The ducks migrated to their nesting and summering areas between late April and mid-May. When they left, almost three dozen of the goldeneyes each carried a 26-gram transmitter, about the size of two double-A batteries side by side. At just under an ounce, this is about two or three percent of the duck’s body weight. The transmitters are programmed to potentially last three years.
The ducks were caught using mist nets set up on floats on the water. The nets, about 36 meters long and three meters high, are nearly invisible, especially in the pre-dawn light of the capture operation. The biologists set up goldeneye decoys near the nets to help attract ducks. As soon as a duck was caught in the net, biologists skiffed over and extracted it.
“The surgery itself takes about half an hour,” said Schamber. “Then there is a recovery period from the anesthesia of about an hour, and then the duck is released at the capture site.”
The transmitters are an incredible tool for biologists. Researcher Dan Esler has worked for decades with a variety of sea ducks. He's also involved in several projects that involve satellite-tracking scoters in British Columbia and Alaska. He said an array of satellites receive the signal from the duck’s transmitter, pinpoints the bird’s location, then sends that information back to Earth for the scientists.
“The problem with using VHF transmitters, or recovering banded birds, is you only find the birds where you look for them,” he said. “This way, you find the birds where they are. It’s huge.”
Another tremendous advantage is that the device does not need to be retrieved to collect the data, and the information becomes available within days. Data from the ducks tagged in April shows that many of the ducks moved short distances around the Juneau area where they were captured for a few days or weeks, then headed north. One of the ducks covered almost 1,300 miles in just a week, another 900 miles and another almost 800 miles.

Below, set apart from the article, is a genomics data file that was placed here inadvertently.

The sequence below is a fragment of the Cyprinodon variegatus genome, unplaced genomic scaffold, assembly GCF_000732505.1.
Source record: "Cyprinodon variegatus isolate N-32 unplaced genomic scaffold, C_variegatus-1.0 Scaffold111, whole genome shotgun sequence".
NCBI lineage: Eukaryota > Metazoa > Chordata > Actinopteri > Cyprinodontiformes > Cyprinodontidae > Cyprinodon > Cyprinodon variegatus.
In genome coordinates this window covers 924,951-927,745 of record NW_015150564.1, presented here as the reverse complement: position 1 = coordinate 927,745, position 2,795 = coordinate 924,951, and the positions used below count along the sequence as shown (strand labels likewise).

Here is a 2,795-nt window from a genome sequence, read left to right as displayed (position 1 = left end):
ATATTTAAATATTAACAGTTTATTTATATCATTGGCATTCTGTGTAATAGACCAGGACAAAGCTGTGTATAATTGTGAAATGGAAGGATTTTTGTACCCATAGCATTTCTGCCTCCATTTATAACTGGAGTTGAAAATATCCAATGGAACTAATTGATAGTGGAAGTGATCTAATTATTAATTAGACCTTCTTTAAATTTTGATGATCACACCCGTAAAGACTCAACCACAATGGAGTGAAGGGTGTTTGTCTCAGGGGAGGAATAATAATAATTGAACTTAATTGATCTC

Like most sea ducks, the males leave the females shortly after the females start incubating eggs and move to molting areas. They are unable to fly for a brief period while they grow new feathers. Females will lay and incubate the eggs in a tree cavity.
“They’re cavity nesters,” Schamber said. “They find deadfalls in the boreal forest, or standing dead trees that are typically around fresh water.”
Goldeneye chicks are precocial, meaning that when they are born they are far more proficient than the nestlings of songbirds or raptors. An eagle hatchling is entirely dependent on parental care for several months, for protection from nest predators and daily feedings; but a baby duck can swim, walk, forage and feed itself immediately after hatching. They jump out of the nest cavity and follow their mother to water. After growing rapidly in the short summer in the Arctic and sub-Arctic, they’ll head south in their first migration.
Provided they survive mishaps, marauding eagles and other predators, for the next three years the tagged ducks could provide a fairly detailed map of where they go and how long they spend there.
Next summer, the researchers plan to capture 15 more Barrow’s goldeneyes in Kachemak Bay. All these captures are part of a larger study looking at migration and habitat use of Pacific Barrow’s goldeneyes. The researchers have a website where the public can learn more about the project:
Including the captures in Southeast Alaska this spring, more than 235 transmitters have been deployed in this project over the past six years at five different locations. And as the information continues to roll in, biologists will develop a better understanding of the movements and ecology of Barrow’s goldeneyes.
Riley Woodford is the editor of Alaska Fish and Wildlife News. He saw his first common goldeneye with her ducklings on a backcountry lake in the Oregon Cascades in the mid-1970s and has been a fan of goldeneyes ever since.